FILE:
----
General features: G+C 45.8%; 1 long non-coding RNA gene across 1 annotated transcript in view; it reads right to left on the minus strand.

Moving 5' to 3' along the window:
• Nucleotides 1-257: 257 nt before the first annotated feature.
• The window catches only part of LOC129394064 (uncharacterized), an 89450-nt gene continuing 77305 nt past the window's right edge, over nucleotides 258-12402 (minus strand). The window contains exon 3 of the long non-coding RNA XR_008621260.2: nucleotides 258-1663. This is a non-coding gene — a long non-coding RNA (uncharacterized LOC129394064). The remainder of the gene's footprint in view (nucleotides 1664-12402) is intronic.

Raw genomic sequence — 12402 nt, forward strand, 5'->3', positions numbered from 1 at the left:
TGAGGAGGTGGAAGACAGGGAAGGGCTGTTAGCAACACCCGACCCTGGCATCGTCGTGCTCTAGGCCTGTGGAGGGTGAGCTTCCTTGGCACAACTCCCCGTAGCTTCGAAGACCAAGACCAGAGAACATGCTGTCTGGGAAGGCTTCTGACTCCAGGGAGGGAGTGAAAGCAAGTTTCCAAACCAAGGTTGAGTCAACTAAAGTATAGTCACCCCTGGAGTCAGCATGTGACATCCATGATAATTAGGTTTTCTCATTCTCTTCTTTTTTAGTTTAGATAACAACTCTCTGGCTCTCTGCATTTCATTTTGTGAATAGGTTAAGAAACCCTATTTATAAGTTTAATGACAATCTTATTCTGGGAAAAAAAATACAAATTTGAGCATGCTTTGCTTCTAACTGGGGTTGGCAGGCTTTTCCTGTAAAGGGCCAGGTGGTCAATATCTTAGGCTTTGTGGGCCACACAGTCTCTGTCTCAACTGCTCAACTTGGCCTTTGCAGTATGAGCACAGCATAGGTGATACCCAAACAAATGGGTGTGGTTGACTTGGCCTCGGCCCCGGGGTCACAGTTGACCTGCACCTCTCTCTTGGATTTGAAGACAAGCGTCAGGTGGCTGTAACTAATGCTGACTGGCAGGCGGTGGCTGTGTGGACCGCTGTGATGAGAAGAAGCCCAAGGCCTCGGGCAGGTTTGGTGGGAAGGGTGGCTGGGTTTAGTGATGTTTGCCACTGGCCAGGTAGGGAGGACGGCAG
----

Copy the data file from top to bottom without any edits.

General features: G+C 45.8%; 1 long non-coding RNA gene across 1 annotated transcript in view; it reads right to left on the minus strand.

Moving 5' to 3' along the window:
• Nucleotides 1-257: 257 nt before the first annotated feature.
• The window catches only part of LOC129394064 (uncharacterized), an 89450-nt gene continuing 77305 nt past the window's right edge, over nucleotides 258-12402 (minus strand). The window contains exon 3 of the long non-coding RNA XR_008621260.2: nucleotides 258-1663. This is a non-coding gene — a long non-coding RNA (uncharacterized LOC129394064). The remainder of the gene's footprint in view (nucleotides 1664-12402) is intronic.

Raw genomic sequence — 12402 nt, forward strand, 5'->3', positions numbered from 1 at the left:
TGAGGAGGTGGAAGACAGGGAAGGGCTGTTAGCAACACCCGACCCTGGCATCGTCGTGCTCTAGGCCTGTGGAGGGTGAGCTTCCTTGGCACAACTCCCCGTAGCTTCGAAGACCAAGACCAGAGAACATGCTGTCTGGGAAGGCTTCTGACTCCAGGGAGGGAGTGAAAGCAAGTTTCCAAACCAAGGTTGAGTCAACTAAAGTATAGTCACCCCTGGAGTCAGCATGTGACATCCATGATAATTAGGTTTTCTCATTCTCTTCTTTTTTAGTTTAGATAACAACTCTCTGGCTCTCTGCATTTCATTTTGTGAATAGGTTAAGAAACCCTATTTATAAGTTTAATGACAATCTTATTCTGGGAAAAAAAATACAAATTTGAGCATGCTTTGCTTCTAACTGGGGTTGGCAGGCTTTTCCTGTAAAGGGCCAGGTGGTCAATATCTTAGGCTTTGTGGGCCACACAGTCTCTGTCTCAACTGCTCAACTTGGCCTTTGCAGTATGAGCACAGCATAGGTGATACCCAAACAAATGGGTGTGGTTGACTTGGCCTCGGCCCCGGGGTCACAGTTGACCTGCACCTCTCTCTTGGATTTGAAGACAAGCGTCAGGTGGCTGTAACTAATGCTGACTGGCAGGCGGTGGCTGTGTGGACCGCTGTGATGAGAAGAAGCCCAAGGCCTCGGGCAGGTTTGGTGGGAAGGGTGGCTGGGTTTAGTGATGTTTGCCACTGGCCAGGTAGGGAGGACGGCAG